Is sincerity truly dead?

Much has been said about the search for truth.

When I speak of truth, I’m not necessarily referring to some profound truth like the meaning of life, or some controversial truth in relation to politics or world events, like the truth behind the ZTE scandal (which we still don’t know) or the truth of whether there were weapons of mass destruction in Iraq or not (apparently there weren’t any). I’m talking about truth in general. Or as they used to say in the old tongue, veritas.

Is it just me or are there more...hmm...wait. ”Liar” is such an ugly word...I’ve always disliked the word “liar”, and its connotation of malicious dishonesty and deceit. Let’s instead use the term “insincere people”. Going back, is it me or are there more “insincere people” today than there ever was? The problem is, nowadays, people whether they realize it or not, hardly mean what they say anymore, and we see it everywhere, from the headlines on this morning’s newspaper, to friends, colleagues, superiors, peers, subordinates, contemporaries, lovers, ex-lovers, politicians and so on and so forth. Everyone seems to be lying to everyone else, as if it was ingrained into the very fabric of our society.

Why do people lie? Mostly to gain some sort of advantage. Knowing the truth is an advantage in itself in facing life’s myriad situations, and this advantage is apparently not something most of us are will to share, or give up.

The irony is, while there may be a surfeit of liars today, there’s a scarcity of really good ones. It’s one thing if a person lies to your face, but if that person lies to your face and you know or learn later on that that person is lying, it’s a bit pathetic. If a person is going to lie, that person should at least know how to lie without being caught. And if you’re a keen observer of human behavior, it really isn’t that difficult to tell when a person is lying or not.

Returning to the topic at hand, is honesty passé? Is telling the truth still considered virtuous when hardly anyone does it anymore?

Let’s take Jun Lozada as an example. Allegedly a victim of abduction by the police, and whistleblower for the alleged massive kickbacks in the stillborn National Broadband Network project, he has lost his former way of life, that is, his job, his friends in the bureaucracy, his privacy, his safety, his peace of mind. And for what? The ZTE-NBN issue has already been supplanted in people’s consciousness by other issues, led by the rising costs of fuel, power and food. Those he has named as participants and beneficiaries in the so-called conspiracy to defraud taxpayers of millions of pesos still roam free and sleep soundly at night, while he lays trapped, so to speak, within the confines of LaSalle Greenhills or some other safe house, his life before he testified before the Senate nothing more than a distant memory.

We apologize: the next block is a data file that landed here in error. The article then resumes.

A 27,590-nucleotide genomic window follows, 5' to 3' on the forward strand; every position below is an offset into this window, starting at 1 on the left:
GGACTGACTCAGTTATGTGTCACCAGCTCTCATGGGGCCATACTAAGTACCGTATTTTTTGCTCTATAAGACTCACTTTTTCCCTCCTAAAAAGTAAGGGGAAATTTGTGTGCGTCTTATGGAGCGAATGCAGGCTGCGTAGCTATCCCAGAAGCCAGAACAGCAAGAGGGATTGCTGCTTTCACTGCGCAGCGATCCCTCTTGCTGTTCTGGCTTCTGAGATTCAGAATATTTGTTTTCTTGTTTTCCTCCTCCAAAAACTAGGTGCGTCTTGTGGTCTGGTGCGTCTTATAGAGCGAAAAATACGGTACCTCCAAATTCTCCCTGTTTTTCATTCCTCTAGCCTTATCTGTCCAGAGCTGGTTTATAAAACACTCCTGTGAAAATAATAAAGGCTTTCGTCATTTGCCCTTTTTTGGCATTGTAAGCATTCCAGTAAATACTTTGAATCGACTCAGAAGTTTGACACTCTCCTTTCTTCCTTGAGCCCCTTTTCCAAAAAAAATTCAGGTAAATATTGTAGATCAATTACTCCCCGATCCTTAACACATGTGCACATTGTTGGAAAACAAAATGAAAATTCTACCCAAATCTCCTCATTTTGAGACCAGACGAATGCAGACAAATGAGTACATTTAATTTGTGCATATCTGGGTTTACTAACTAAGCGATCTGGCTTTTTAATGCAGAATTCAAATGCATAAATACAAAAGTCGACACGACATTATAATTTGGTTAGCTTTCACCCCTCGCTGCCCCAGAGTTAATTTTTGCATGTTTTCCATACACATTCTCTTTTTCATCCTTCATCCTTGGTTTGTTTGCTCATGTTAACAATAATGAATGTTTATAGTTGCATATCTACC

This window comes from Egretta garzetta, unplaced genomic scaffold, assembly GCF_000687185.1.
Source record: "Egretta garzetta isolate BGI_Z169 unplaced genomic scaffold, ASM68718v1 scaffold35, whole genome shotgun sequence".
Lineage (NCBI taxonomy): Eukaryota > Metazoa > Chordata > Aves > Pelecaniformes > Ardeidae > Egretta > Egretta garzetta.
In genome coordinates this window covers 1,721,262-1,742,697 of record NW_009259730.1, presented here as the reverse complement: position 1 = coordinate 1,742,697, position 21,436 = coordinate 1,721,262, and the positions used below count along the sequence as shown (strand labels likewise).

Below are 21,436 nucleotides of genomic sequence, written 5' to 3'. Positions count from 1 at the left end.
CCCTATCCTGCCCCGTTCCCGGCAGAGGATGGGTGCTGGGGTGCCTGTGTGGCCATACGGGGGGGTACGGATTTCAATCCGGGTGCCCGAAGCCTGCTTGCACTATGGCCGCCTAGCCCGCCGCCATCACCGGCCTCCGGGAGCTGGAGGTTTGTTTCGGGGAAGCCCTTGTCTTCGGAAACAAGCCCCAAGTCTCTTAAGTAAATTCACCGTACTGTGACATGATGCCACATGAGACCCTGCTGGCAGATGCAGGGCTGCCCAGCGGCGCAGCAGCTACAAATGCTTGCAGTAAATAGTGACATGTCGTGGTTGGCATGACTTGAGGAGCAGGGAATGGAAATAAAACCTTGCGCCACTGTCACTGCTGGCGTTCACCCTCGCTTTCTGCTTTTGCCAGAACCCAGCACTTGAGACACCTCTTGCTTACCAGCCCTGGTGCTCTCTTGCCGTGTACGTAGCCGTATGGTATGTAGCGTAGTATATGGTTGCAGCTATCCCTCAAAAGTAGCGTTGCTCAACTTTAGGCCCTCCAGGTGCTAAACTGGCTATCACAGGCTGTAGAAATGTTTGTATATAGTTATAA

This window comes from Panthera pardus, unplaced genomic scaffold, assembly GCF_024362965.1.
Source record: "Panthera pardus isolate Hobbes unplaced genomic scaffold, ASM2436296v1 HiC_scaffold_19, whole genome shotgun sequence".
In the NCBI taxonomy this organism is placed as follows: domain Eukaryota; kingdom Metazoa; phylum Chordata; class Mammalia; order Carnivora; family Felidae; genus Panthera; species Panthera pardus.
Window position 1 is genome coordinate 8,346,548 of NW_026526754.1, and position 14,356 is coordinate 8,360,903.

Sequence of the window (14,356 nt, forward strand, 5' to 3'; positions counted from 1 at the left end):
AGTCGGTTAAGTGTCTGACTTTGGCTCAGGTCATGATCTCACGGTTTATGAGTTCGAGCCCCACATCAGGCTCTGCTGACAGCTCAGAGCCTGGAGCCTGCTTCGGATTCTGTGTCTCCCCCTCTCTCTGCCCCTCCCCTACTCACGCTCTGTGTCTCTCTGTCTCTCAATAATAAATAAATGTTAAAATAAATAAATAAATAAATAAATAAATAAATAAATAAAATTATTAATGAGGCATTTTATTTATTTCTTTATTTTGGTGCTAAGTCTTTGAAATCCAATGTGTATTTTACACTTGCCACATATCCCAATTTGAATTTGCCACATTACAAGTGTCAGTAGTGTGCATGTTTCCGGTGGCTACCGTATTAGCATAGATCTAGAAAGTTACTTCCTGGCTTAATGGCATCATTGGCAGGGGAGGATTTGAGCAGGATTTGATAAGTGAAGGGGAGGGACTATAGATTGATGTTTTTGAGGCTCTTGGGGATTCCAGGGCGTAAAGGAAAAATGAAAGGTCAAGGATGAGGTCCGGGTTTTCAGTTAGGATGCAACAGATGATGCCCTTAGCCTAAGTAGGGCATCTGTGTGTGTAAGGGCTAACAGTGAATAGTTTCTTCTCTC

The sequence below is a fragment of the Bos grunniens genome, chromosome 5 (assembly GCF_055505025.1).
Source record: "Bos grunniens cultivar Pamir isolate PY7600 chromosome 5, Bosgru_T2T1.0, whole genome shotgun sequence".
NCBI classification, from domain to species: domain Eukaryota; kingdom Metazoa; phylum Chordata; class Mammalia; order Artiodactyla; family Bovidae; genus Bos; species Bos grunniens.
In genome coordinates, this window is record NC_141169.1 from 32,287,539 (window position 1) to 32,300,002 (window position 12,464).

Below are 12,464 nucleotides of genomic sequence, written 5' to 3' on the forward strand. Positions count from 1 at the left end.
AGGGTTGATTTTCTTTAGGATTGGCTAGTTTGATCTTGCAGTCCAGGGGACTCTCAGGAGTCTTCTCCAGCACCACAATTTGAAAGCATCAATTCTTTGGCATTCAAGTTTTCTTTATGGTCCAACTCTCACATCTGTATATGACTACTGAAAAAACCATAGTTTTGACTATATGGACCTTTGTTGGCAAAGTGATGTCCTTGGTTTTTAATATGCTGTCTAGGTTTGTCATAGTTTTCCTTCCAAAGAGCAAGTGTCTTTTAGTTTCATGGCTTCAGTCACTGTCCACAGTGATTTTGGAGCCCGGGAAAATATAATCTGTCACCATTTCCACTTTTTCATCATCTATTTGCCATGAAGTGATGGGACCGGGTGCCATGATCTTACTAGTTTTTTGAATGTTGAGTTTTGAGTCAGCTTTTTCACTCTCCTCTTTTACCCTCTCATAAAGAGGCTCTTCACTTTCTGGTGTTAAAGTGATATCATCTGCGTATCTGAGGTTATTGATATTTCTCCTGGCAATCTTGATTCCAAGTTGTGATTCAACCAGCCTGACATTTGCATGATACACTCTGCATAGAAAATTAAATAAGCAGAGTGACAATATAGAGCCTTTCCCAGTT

And what about the rice shortage? Anyone who’s anyone in government used to claim not so long ago that we don’t have a rice shortage, and yet, the price per kilo of rice is going through the roof, NFA rice is being rationed, and people are lining up everywhere just to buy the cheaper, government subsidized rice. The government has still maintained that there’s no such thing as a local rice crisis, a laughable declaration considering that this phenomenon is global, due to overpopulation and reduced yields.

Some people still insist that global warming is a myth, and yet, local temperatures are breaking previous highs. While the Earth may has a history of warming up and cooling down on its own, unchecked release of greenhouse gases into the atmosphere have, for all intents and purposes, upset the delicate balance that our planet has enjoyed for thousands of years and accelerated climate change with results that can actually feel.

What is it with people today?

Has truth become some trivial and inconsequential that no one bothers seeking it anymore, much less speaking it? Are we as a people, as a race, so incapable of stating flatly what is instead of wrapping up truth in a web of deceit, lies, and confusion?

Are we by nature more deceitful than we are sincere?

Call me pessimistic and cynical, but somehow, it seems that way.

Quite a shame really, and worryingly so, if you really think about it.

Once we’ve crossed the line to the point of being comfortable with and even believing our own gross falsehoods, our own undoing becomes inevitable. Lies stack up on each other, creating even more lies, breeding suspicion and mistrust, and eventually manifests itself in the future as some destructive force which will remain a mystery to us until it is too late.

Man, by nature, is a social animal. One need not be a sociologist to imagine what long-term damage a surplus of lies and fabrications can do to man’s complex social structures.

History has shown us that civilizations and societies have fallen from ills, one way or another, emanating from man’s deceit. It has happened before. It will probably happen again.

It won’t happen overnight though. It may not even within our lifetimes, or our children’s children’s lifetimes. But trust me on this. We’re on our way unless we see the error of our ways.


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